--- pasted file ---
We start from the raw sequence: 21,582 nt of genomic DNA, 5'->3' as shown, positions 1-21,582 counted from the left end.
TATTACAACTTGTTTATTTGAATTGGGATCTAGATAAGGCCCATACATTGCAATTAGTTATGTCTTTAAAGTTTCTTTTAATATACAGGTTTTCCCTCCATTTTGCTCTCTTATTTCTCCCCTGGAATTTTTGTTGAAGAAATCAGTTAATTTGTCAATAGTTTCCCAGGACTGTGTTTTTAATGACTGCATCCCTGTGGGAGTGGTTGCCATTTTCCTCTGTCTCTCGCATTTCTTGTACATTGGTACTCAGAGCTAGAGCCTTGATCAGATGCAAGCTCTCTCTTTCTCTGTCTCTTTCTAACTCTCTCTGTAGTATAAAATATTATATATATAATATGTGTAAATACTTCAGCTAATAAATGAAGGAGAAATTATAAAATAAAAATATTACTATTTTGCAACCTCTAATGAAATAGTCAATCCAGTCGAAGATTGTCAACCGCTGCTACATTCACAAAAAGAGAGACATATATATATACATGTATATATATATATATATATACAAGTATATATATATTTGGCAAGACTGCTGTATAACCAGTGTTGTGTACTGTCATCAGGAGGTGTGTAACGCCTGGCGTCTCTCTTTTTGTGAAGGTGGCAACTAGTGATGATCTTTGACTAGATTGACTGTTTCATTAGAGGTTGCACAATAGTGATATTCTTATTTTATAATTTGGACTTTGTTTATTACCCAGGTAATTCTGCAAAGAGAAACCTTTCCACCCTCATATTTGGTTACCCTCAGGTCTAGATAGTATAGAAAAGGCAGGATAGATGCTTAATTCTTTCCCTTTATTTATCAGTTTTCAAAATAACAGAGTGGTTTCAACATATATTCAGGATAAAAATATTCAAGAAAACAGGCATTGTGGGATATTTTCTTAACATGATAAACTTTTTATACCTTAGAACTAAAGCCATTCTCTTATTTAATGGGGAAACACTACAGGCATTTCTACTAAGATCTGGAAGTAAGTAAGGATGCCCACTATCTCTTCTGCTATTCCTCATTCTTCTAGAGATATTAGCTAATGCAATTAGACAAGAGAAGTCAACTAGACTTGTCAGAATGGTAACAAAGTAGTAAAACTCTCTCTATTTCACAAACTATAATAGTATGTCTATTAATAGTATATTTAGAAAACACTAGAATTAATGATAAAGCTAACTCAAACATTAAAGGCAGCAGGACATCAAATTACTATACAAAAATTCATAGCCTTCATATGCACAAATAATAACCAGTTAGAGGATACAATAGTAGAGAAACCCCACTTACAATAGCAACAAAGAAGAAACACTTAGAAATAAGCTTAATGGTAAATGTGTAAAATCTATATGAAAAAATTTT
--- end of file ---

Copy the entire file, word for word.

We start from the raw sequence: 21,582 nt of genomic DNA, 5'->3' as shown, positions 1-21,582 counted from the left end.
TATTACAACTTGTTTATTTGAATTGGGATCTAGATAAGGCCCATACATTGCAATTAGTTATGTCTTTAAAGTTTCTTTTAATATACAGGTTTTCCCTCCATTTTGCTCTCTTATTTCTCCCCTGGAATTTTTGTTGAAGAAATCAGTTAATTTGTCAATAGTTTCCCAGGACTGTGTTTTTAATGACTGCATCCCTGTGGGAGTGGTTGCCATTTTCCTCTGTCTCTCGCATTTCTTGTACATTGGTACTCAGAGCTAGAGCCTTGATCAGATGCAAGCTCTCTCTTTCTCTGTCTCTTTCTAACTCTCTCTGTAGTATAAAATATTATATATATAATATGTGTAAATACTTCAGCTAATAAATGAAGGAGAAATTATAAAATAAAAATATTACTATTTTGCAACCTCTAATGAAATAGTCAATCCAGTCGAAGATTGTCAACCGCTGCTACATTCACAAAAAGAGAGACATATATATATACATGTATATATATATATATATATACAAGTATATATATATTTGGCAAGACTGCTGTATAACCAGTGTTGTGTACTGTCATCAGGAGGTGTGTAACGCCTGGCGTCTCTCTTTTTGTGAAGGTGGCAACTAGTGATGATCTTTGACTAGATTGACTGTTTCATTAGAGGTTGCACAATAGTGATATTCTTATTTTATAATTTGGACTTTGTTTATTACCCAGGTAATTCTGCAAAGAGAAACCTTTCCACCCTCATATTTGGTTACCCTCAGGTCTAGATAGTATAGAAAAGGCAGGATAGATGCTTAATTCTTTCCCTTTATTTATCAGTTTTCAAAATAACAGAGTGGTTTCAACATATATTCAGGATAAAAATATTCAAGAAAACAGGCATTGTGGGATATTTTCTTAACATGATAAACTTTTTATACCTTAGAACTAAAGCCATTCTCTTATTTAATGGGGAAACACTACAGGCATTTCTACTAAGATCTGGAAGTAAGTAAGGATGCCCACTATCTCTTCTGCTATTCCTCATTCTTCTAGAGATATTAGCTAATGCAATTAGACAAGAGAAGTCAACTAGACTTGTCAGAATGGTAACAAAGTAGTAAAACTCTCTCTATTTCACAAACTATAATAGTATGTCTATTAATAGTATATTTAGAAAACACTAGAATTAATGATAAAGCTAACTCAAACATTAAAGGCAGCAGGACATCAAATTACTATACAAAAATTCATAGCCTTCATATGCACAAATAATAACCAGTTAGAGGATACAATAGTAGAGAAACCCCACTTACAATAGCAACAAAGAAGAAACACTTAGAAATAAGCTTAATGGTAAATGTGTAAAATCTATATGAAAAAATTTT